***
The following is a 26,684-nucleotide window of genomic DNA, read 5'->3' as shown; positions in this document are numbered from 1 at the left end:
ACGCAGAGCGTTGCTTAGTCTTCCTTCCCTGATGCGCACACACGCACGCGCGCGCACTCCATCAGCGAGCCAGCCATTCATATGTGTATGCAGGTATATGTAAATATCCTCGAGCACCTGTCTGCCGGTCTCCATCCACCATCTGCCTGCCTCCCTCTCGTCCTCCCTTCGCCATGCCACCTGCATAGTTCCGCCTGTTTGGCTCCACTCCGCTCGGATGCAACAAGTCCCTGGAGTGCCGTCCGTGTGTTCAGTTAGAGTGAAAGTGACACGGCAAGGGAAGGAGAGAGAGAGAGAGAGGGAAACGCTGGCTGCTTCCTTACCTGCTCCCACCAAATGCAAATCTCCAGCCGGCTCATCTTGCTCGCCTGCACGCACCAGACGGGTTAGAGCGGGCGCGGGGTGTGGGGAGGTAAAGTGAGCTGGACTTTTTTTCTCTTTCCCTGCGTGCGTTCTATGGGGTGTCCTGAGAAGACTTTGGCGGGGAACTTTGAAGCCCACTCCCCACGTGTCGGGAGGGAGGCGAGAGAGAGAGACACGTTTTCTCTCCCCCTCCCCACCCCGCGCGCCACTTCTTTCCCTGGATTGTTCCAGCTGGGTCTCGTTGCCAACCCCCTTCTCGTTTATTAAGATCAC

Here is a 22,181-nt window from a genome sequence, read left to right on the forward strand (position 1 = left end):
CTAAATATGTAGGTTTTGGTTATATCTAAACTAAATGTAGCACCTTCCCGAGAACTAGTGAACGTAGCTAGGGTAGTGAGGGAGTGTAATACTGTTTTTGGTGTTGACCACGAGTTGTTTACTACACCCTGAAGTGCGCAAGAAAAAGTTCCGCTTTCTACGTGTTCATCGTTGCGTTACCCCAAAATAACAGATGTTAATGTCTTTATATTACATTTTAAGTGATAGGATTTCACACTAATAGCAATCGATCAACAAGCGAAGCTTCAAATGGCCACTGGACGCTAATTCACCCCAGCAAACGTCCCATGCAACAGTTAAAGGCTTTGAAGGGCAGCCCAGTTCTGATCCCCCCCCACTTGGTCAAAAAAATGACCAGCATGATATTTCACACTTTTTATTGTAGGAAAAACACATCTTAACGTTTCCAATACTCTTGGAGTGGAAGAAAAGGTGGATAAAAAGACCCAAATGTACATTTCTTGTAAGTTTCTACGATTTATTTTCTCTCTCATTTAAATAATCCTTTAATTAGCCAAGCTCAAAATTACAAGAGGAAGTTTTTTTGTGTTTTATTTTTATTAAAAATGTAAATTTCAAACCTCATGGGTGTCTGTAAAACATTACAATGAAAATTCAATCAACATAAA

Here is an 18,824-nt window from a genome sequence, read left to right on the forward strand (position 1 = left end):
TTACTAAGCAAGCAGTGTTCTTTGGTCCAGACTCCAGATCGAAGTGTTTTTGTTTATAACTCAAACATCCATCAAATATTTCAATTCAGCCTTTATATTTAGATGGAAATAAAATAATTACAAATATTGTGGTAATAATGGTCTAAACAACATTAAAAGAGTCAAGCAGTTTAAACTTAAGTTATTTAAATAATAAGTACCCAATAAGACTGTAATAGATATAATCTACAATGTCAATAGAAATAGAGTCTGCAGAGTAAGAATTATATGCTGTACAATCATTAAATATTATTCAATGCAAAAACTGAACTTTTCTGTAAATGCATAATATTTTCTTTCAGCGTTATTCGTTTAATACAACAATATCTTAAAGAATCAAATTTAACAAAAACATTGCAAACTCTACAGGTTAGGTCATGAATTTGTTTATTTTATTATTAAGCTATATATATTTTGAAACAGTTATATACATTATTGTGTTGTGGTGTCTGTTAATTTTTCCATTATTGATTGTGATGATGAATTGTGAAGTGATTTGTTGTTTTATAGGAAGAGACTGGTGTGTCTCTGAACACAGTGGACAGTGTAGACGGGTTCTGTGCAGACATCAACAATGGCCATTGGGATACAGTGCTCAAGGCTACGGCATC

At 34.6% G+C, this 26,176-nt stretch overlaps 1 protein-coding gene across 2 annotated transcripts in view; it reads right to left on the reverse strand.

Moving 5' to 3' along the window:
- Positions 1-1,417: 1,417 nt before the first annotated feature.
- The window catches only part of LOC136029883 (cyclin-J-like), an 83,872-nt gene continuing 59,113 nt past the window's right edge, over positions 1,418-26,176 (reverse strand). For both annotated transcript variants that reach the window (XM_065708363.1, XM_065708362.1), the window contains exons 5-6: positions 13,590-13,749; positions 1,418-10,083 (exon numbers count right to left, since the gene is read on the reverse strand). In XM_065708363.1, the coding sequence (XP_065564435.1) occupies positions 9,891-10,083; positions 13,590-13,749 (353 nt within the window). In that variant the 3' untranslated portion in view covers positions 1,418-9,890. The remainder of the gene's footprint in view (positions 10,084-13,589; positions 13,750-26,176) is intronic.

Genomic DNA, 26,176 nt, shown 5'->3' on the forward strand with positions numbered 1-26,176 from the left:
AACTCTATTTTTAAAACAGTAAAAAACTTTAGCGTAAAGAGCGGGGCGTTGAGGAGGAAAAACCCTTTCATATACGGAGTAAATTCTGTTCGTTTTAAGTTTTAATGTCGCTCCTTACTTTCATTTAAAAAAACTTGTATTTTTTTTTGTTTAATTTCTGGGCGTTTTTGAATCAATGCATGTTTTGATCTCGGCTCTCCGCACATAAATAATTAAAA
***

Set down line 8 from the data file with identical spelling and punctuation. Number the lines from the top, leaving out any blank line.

Moving 5' to 3' along the window: